In this hurry-up and get everything–and more–done society, researchers have found that American adults actually overestimate the number of hours they work and underestimate the amount of free time they have. While people may have more free time than they realize, most report feelings of what is called time-famine, “Too much to do and not enough time to do it.”
Many are living life as if it were an emergency: texting while waiting in the ski lift line, paying the bill and calling for a taxi while eating dessert at a restaurant, leaving a sporting event no matter how close the score is to get ahead of the traffic. It seems so clever, so efficient, to do two things, or more, at once. However, multi-tasking often means doing two things, or more, not very well.
In his book, In Praise of Slowness, Carl Honore stated, “In this media-drenched, data-rich, channel-surfing, computer-gaming age, we have lost the art of doing nothing, of shutting out the background noise and distractions, of slowing down and simply being alone with our thoughts. Boredom — the word hardly existed 150 years ago — is a modern invention. Remove all stimulation, and we fidget, panic and look for something, anything, to do to make use of the time” (pg. 11).
So what are we to do? This is our American culture? We have so much to accomplish! We can’t help but be irritated when others are so slow, or situations arise that keep us from getting things done!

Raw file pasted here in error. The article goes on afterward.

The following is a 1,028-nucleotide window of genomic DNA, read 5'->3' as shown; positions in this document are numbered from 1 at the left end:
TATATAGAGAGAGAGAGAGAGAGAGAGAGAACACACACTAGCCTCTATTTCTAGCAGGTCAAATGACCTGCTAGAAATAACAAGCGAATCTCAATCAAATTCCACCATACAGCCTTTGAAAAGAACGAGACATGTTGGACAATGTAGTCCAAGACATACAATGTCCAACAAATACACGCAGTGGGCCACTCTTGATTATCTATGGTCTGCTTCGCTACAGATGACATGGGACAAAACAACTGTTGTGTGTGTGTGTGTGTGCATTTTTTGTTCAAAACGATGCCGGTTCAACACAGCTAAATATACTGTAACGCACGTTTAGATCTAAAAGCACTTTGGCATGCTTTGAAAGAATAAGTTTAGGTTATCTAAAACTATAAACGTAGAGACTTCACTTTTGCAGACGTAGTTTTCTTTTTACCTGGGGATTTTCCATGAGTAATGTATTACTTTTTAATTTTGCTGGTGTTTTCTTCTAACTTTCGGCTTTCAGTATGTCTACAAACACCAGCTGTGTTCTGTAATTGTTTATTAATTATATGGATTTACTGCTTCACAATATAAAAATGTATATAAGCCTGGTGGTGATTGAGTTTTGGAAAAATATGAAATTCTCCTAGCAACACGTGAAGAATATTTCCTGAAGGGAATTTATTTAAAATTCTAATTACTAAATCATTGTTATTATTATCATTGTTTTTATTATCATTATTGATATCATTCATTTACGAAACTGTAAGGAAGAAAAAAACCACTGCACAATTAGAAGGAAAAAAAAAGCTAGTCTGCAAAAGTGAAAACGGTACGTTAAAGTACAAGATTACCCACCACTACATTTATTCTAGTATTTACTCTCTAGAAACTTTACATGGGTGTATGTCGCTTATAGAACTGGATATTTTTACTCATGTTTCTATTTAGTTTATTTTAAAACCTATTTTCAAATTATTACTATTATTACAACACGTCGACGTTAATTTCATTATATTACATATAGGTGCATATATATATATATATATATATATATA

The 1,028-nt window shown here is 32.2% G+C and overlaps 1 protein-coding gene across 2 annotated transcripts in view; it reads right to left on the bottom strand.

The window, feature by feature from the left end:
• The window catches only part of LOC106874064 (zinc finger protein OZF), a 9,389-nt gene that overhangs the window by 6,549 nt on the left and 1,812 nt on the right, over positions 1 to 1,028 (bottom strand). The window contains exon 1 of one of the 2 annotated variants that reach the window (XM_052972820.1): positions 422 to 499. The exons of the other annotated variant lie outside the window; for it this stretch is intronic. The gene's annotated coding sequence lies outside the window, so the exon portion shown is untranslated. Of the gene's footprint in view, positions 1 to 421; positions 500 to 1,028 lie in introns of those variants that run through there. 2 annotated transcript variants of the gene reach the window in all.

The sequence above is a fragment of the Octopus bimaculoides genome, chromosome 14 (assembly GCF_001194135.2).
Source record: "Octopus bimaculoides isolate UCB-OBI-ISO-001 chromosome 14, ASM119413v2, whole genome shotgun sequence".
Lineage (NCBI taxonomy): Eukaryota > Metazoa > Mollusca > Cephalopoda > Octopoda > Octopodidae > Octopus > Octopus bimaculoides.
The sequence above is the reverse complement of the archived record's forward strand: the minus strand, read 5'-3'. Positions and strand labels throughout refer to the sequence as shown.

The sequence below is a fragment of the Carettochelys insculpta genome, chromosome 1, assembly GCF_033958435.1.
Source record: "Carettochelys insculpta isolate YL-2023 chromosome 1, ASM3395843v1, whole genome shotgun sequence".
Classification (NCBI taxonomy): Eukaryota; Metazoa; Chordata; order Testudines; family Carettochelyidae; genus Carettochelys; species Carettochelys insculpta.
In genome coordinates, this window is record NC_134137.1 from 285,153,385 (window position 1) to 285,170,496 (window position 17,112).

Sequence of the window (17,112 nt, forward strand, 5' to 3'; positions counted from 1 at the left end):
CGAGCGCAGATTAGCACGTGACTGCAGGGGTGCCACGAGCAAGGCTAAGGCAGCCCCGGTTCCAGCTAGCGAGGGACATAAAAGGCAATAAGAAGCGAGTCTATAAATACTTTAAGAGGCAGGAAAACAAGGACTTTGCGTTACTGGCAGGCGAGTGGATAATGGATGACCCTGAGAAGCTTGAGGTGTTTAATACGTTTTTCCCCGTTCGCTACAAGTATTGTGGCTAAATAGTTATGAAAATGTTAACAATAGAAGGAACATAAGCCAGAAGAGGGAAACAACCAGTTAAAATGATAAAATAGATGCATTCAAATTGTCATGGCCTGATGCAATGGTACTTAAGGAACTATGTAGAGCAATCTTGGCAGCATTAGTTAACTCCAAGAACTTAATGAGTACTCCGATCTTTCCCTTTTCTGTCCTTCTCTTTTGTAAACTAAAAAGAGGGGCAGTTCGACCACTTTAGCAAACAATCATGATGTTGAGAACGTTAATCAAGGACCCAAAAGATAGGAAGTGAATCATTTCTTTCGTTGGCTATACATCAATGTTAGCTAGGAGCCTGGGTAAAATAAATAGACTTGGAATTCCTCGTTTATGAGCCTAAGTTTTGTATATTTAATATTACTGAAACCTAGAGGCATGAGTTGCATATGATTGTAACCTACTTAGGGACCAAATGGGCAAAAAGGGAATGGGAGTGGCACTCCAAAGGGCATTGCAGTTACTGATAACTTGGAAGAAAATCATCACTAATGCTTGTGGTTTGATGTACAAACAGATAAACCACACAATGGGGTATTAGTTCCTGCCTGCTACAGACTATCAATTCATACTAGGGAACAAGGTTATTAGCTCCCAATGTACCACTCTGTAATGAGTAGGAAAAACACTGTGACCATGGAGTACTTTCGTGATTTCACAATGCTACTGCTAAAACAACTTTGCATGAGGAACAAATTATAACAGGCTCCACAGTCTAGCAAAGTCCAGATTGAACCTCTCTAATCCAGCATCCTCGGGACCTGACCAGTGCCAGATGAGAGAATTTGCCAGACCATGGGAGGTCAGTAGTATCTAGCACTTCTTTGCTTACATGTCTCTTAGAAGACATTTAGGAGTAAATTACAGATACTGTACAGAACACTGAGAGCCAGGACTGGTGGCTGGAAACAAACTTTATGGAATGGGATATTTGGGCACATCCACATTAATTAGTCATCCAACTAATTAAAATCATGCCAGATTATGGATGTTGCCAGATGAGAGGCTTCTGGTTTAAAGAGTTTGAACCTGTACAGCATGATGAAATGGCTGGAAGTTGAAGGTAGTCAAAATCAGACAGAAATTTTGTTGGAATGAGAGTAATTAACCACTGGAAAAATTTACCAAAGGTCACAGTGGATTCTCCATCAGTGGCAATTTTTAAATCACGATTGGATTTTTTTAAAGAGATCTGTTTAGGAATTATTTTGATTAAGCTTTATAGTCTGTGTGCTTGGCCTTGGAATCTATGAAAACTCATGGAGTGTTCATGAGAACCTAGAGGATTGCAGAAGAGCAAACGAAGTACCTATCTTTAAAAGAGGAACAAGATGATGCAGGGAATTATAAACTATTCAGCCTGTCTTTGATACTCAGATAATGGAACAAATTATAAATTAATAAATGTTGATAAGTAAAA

Here are a few ideas to consider: Are you are living as if your life is an emergency? How is this working for you? Our children are adversely impacted by our negative emotions and reactions to our own frustration of a world filled with so many demands. They are all too often pushed to do more and more themselves.
Recognize that feelings of time-famine, while genuine, are not necessarily related to the actual number of free-time hours available. What do you want to do differently? You can choose to consciously appreciate the simpler delights of life as they occur. That’s time-savoring! You can enjoy the taste of good food, the warmth of the sun, the presence of good company, and the delights of fun and silliness, in others as well as yourself. Time-savoring moments can be found in the smaller chunks of free time that perhaps are now being used by cooling out in front of the TV or catching up on the computer.
Of course, we have the Sabbath!* At least some do. Can it help one experience the attitude of rest that is so badly needed? Why or why not? Could it be a matter of your own perception?
Could the cult of speed be influencing how you approach the Sabbath? How we pace ourselves during the week is directly related to how we spend Sabbath. Is it time to re-align some priorities? Could a Sabbath rest include shutting out the background noise and distractions, or simply slowing down and welcoming a time to be alone with God and your thoughts? Could a Sabbath rest also involve more time-savoring (and meal-savoring) times with friends and family? I invite you to think about it, and I wish you many blessed Sabbaths!
*Sabbath is a biblical concept where God invites people on a weekly basis to spend 24 hours with him in nature, in helping other people, in worship, and in spending time with family and friends. It is supposed to be a time of rejuvenation and healing.
“Slow Me Down Lord. Remind me. . .that the race is not always to the swift, that there is more to life than measuring speed.” W. A. Peterson
Susan E. Murray writes from Berrien Springs, Michigan.
Read more at the source: The Cult of Speed
Article excerpt posted on en.intercer.net from Answers for Me.